Sunday, June 12, 2011

The Cheap Thrills and Kitschy Charm of Fritz Lang's Beautifully Bodacious Rancho Notorious

Rancho Notorious ranks at the top of the heap when it comes to Fritz Lang's Hollywood output.  Outside of some certain camp circles (and perhaps amongst the Deitrich cults) the movie doesn't get the respect that others of Herr Lang's Hollywood films do, such as Fury, The Big Heat, Scarlet Street and Beyond A Reasonable Doubt.  Granted, it doesn't match what Lang was doing while still in Germany - but then not many people would dare say any of his American films do such a thing - but for pure giddy enjoyment, the wonderfully (and luridly) named Rancho Notorious is the one that does it for this critic and diehard cinephile.

The story is about Vern Haskell, played by Arthur Kennedy, and his search and destroy mission against those responsible for the rape and murder of his fiancee.  After hunting down one of the culprits (who has recently been shot by his partner) the man's dying words of "chuck-a-luck" are all Vern has to go on - but his determination carries him on.  Finding out the name of Altar Keane and her connection to "chuck-a-luck" (an old time saloon game similar to roulette that Keane has made a fortune on and has in turn given the name to the ranch she now runs), Vern tracks down one of her colleagues, a gunslinger named Frenchy Fairmont and befriends him in order to get close to Altar and find out what she knows.

What Vern finds out is that Altar runs a ranch for thieves and bandits and killers who come there to lay low from the law for a while - always of course giving Altar her fair share of whatever robbery they have perpetrated.  He also finds out that in order to get close enough to get answers he may have to join these criminals and thus become one of them.  This is where the story becomes more than mere western and turns into an almost revisionist film noir type of oddity.  This is where the movie becomes more than mere movie and turns into the subversive classic it damn well should be heralded as.  This is where it becomes Lang's best American film - hands down and no holds barred and all that jazz.

The big story though is of course Marlene Dietrich.  The 51 year old actress, nay, make that icon, played the plump role of Altar Keane, godmother to this den of thieves and lover to its most charismatic rapscallion Frenchy Fairmont who is played with all kinds of cocksure bravura and fanciful aplomb by Mel Ferrer.  Actually it is Ferrer who steals every scene he is in - even when it is opposite that aforementioned cinematic icon - so I suppose I should say the big story here is of course Mel Ferrer.  But then again let's face it, it is Dietrich, all Dietrich - and she gets to play the diva offscreen as well as on.

Supposedly bringing cinematographer Hal Mohr (who photographed everything from Captain Blood to The Wild One to Dietrich herself in Destry Rides Again) to the brink of resigning, the diva demanded he film her in a way that would make her appear younger than she actually was - and younger than Mohr thought possible.  This better-youth-through-lighting aspect aside, Dietrich does look close to her own age and in a way that makes the film seem a bit on shaky ground since she is meant to me a much younger woman.  Joan Crawford had the same dilemma in John Guitar out a few years later, but her insistence she be filmed only in certain lighting and never never never outside a studio when it came to her close-ups, made for a better result.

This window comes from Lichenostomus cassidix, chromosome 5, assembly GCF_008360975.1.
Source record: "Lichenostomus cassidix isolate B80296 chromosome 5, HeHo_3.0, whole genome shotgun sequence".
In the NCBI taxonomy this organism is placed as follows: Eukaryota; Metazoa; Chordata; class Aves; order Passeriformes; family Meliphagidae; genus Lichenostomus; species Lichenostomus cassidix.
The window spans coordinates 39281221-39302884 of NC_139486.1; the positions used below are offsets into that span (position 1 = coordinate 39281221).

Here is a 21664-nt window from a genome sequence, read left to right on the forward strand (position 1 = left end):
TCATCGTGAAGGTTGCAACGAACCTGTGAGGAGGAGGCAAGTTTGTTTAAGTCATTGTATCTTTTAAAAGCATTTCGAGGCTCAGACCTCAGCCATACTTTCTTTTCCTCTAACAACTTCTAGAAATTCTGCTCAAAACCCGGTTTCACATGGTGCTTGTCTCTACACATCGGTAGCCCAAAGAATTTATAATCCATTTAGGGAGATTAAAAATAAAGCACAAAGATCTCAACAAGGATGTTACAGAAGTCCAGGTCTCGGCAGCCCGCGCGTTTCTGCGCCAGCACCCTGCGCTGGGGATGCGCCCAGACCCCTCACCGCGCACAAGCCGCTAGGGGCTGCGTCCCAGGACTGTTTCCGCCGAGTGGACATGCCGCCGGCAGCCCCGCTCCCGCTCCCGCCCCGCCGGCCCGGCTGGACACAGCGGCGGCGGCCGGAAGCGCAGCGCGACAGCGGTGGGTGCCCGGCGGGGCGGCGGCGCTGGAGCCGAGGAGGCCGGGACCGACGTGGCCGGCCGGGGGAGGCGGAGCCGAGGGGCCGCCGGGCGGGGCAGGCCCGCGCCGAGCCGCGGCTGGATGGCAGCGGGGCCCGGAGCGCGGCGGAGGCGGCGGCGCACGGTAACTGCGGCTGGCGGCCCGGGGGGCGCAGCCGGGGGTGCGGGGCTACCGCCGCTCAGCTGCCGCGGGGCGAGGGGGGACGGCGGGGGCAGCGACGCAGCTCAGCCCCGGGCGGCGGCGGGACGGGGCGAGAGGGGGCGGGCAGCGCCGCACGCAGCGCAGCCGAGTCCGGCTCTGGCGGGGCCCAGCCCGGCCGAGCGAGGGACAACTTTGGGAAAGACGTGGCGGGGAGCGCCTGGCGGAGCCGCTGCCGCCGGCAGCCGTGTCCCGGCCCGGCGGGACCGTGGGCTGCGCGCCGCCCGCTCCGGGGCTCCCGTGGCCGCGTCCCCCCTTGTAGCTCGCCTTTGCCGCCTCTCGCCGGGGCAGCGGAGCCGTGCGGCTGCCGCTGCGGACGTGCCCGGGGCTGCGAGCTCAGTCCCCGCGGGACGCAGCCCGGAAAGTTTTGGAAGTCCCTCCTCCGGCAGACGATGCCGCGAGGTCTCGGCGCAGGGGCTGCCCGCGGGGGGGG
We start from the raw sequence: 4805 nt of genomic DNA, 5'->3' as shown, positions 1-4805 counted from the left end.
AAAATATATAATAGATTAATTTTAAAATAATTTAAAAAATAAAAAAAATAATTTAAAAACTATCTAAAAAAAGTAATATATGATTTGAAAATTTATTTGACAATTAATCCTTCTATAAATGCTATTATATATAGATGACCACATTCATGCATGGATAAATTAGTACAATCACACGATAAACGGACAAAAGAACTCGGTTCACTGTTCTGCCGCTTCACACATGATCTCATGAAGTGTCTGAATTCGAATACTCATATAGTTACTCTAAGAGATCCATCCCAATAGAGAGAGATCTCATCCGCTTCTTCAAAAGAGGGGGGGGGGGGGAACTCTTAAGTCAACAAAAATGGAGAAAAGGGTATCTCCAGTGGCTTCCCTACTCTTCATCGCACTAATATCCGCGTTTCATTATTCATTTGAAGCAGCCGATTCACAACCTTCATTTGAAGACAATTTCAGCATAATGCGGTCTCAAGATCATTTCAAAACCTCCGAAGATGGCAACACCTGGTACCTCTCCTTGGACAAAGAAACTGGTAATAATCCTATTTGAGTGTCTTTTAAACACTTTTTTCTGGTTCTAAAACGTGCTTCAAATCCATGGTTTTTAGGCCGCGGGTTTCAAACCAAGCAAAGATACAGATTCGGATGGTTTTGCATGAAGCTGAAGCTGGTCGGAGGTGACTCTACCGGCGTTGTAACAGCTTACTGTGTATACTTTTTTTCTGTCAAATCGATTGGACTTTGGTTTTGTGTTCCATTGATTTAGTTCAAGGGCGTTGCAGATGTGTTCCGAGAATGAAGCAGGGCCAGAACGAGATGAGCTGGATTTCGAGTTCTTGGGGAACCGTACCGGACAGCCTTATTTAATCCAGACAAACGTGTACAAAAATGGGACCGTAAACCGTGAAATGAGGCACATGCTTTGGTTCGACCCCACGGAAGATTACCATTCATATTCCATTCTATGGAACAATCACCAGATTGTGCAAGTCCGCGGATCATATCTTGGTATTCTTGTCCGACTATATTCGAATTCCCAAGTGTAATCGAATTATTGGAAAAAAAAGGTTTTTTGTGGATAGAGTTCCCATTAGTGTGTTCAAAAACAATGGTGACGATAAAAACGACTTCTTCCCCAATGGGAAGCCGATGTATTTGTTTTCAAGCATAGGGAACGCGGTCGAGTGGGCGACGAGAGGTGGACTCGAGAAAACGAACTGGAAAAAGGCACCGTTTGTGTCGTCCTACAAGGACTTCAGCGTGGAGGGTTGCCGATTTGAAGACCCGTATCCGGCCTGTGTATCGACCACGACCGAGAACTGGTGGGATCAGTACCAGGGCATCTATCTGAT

Still though, this concept of an older woman and a younger man (Ferrer was just 35 at the time) should not have been a big deal.- it went the opposite way on many a movie, just ask Cary Grant and Audrey Hepburn or John Wayne and Angie Dickinson - but the fact they tried to hide it gave it a kinda creepy, sad look.  In fact much of the film is done in a rather creepy manner.  From Frenchy's snarky, slick, somewhat salacious scalawag to Dietrich's bravura black market bully, Lang populates his noir western with questionable characterizations and a dark, almost macabre undercurrent.   

Of course this just adds to the kitschy charm that was, is and always will be Fritz Lang's Rancho Notorious.  And speaking of that great title (one of the best as far as kitschy titles go) it was not Lang's idea.  The grand auteur wanted to call his film Chuck-a-Luck but the studio balked.  According to the story, the studio was under the impression no one would know what Chuck-a-Luck meant and therefore would not understand the movie.  There solution was to call the movie Rancho Notorious.  Lang had just one comment - "Well, it's a good thing that they all know what Rancho Notorious, which has nothing to do with anything in the film, means!"  Whatever the case, I do love the end result in names.  Sorry Fritz.

Many claim Rancho Notorious to be one of Lang's lesser works, or at least one of his less respectable works.  Bosley Crowther, divisive outspoken (some may say blowhard) critic of the New York Times said of the film, "In the department of western action, the show has its interesting points, including a couple of fist-and-gun fights that have been racily staged by Fritz Lang. Anyone who will settle for stick-ups and slug fests and pistol duels, all in Technicolor, may find enough in this picture to satiate his lust. Hungry-looking actors swagger and snarl in the outlaw roles. But anyone who expects a western picture to match the character of its able female star had better look in another direction. This one is run-of-the-mill."  But it is this very (and I will say it again) kitschy charm that turns Lang's film into a camp masterpiece.

1 comment:

moncler said...

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